AN: I didn’t really start listening to music until my preteen years. My parents never really shared any music with me so everything I discovered came to me via the internet or friends. What really inspired me to ask my parents for piano lessons was Lady GaGa, but as an older teen I was really into the stuff that was coming out from West Coast lo-fi bar-chord scene . I learned to play very basic guitar chords but never really took guitar seriously until later on in high school when I discovered Warpaint. I had only really played acoustic guitars at that point and that’s what inspired me to get an electric guitar. I can hear the influence in the way I play guitar. Particularly when it comes to tone. I think my playing, especially in Womanhouse, is influenced a lot by post-punk and new wave. I love reverb and chorus too much.
E: There are elements of shoegaze, dream pop, post-punk, and even psychedelic rock. At times we’ve got this dark western thing going on. Moody, emotional, vulnerable, intimate, tense – these are all words that come to mind. We don’t want to limit ourselves when it comes to our sound and we are excited to keep experimenting.
What are your biggest musical influences as a band?
AN: Warpaint, Alvvays, The Psychedelic Furs, The Cure, Angel Olsen, Talking Heads, SASAMI.
SM: For me, it’s usually bands or musicians that enjoy playing with dynamics. The energy behind a lot of global music in the ‘60s-’70s (Dorothy Ashby, Mulatu Astatke, Sun Ra, Pharoah Sanders, Alice Coltrane, etc.) is something I love to tap into. Guitar players like Frusciante, Rossen, and Clark are the cherry on top.
EA: I grew up singing along to classic country and 70s rock, Patsy Cline and Stevie Nicks were on heavy rotation at home. Some other influences include Cocteau Twins, Siouxsie and the Banshees, Beach House, Kate Bush, and Bjork. I also have a musical theatre background, this probably translates in the drama, haha.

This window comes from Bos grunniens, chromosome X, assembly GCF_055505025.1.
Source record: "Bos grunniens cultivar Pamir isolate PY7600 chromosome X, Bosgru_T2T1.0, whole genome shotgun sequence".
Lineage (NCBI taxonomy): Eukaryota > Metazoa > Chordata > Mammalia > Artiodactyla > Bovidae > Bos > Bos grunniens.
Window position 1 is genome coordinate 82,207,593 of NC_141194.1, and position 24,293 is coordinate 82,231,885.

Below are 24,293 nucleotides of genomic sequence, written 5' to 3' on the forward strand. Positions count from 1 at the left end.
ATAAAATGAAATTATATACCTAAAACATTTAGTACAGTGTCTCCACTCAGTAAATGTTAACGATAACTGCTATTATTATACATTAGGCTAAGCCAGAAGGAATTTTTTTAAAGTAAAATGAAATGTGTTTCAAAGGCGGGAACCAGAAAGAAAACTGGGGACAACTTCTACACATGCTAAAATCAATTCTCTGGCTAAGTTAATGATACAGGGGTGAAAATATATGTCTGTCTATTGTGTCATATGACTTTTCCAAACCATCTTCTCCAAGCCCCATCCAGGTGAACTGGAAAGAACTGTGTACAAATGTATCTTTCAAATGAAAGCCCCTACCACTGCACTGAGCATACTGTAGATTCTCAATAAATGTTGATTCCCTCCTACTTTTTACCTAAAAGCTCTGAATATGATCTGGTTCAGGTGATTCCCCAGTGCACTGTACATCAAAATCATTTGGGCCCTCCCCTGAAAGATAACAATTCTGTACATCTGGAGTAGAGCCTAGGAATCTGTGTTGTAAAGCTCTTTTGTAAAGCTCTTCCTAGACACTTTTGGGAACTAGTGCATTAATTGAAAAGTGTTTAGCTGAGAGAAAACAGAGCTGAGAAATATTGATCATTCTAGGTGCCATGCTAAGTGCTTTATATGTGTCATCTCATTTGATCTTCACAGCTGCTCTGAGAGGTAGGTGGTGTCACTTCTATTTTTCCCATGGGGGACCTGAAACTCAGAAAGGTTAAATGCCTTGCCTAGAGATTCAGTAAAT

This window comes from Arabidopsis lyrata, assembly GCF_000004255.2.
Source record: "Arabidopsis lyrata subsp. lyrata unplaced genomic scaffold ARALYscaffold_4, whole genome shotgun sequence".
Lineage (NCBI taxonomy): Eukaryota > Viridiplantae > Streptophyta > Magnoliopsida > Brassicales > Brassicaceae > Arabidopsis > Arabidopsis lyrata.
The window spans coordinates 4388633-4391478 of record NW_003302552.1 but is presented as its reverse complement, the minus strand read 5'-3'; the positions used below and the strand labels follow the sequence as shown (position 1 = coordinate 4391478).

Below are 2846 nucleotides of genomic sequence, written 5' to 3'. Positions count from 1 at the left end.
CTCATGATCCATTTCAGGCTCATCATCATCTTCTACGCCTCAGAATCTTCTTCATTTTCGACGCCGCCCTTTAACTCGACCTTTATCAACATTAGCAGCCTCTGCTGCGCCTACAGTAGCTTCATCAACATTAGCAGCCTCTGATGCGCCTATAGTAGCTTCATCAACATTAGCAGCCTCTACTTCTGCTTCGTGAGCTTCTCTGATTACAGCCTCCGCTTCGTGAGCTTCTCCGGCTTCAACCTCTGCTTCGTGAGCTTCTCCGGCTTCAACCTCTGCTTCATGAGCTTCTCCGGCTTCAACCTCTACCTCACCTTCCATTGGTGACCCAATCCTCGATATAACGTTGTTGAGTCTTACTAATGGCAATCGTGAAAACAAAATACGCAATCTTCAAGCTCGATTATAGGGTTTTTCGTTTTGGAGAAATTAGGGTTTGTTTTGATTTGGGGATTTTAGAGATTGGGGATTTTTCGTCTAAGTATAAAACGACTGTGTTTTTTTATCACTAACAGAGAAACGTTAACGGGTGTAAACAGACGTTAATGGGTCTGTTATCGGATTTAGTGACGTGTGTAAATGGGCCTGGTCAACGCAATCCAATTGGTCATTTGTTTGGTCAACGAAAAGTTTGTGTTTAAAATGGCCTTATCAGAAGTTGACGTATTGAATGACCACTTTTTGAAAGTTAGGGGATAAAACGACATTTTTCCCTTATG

Here’s a playlist Womanhouse made of their musical influences for local radio show, The Pipeline, which showcases local acts as part of FIU’s student radio, The Roar Miami.
Why is your sound important to the Miami music scene?
There are a lot of pockets in this city with different scenes, hopefully our sound is able to reach listeners that might not stray far from their niche. We’d like to think we make music for everyone just because the people making the music have their own personal and varied tastes.
What makes Womanhouse special?
SM: The same things that make anyone else special, I think. Even if we’re not on the same page, we still see eye to eye. We all care for each other deeply and respect one another, the rest is just a product of what we feel about everything on the inside and out.
AN: Womanhouse is 100 percent a collaborative project. We all have strong personalities and we all make sure to voice our opinions and be heard. When we first started playing shows people asked what we based our sound on. There is no clear answer. We just sort of got together and made music that we enjoyed, and it somehow all works well together. I think that’s why this project is so special to me. Womanhouse wouldn’t be Womanhouse without the people in it. Perhaps we should change our genre description to “Democratic Post-Punk?”
EA: We managed to create our sound organically, this is something I hold dear. We owe our dynamic as a band to our relationship as friends – friends that are truly family.
What is your composition/songwriting process like?
Very collaborative, which can be challenging at times. We each bring different things to the table, which has resulted in the sound you hear today. We never had a sound in mind when we started playing together. We just wanted to make music.
What themes are explored in your lyrics?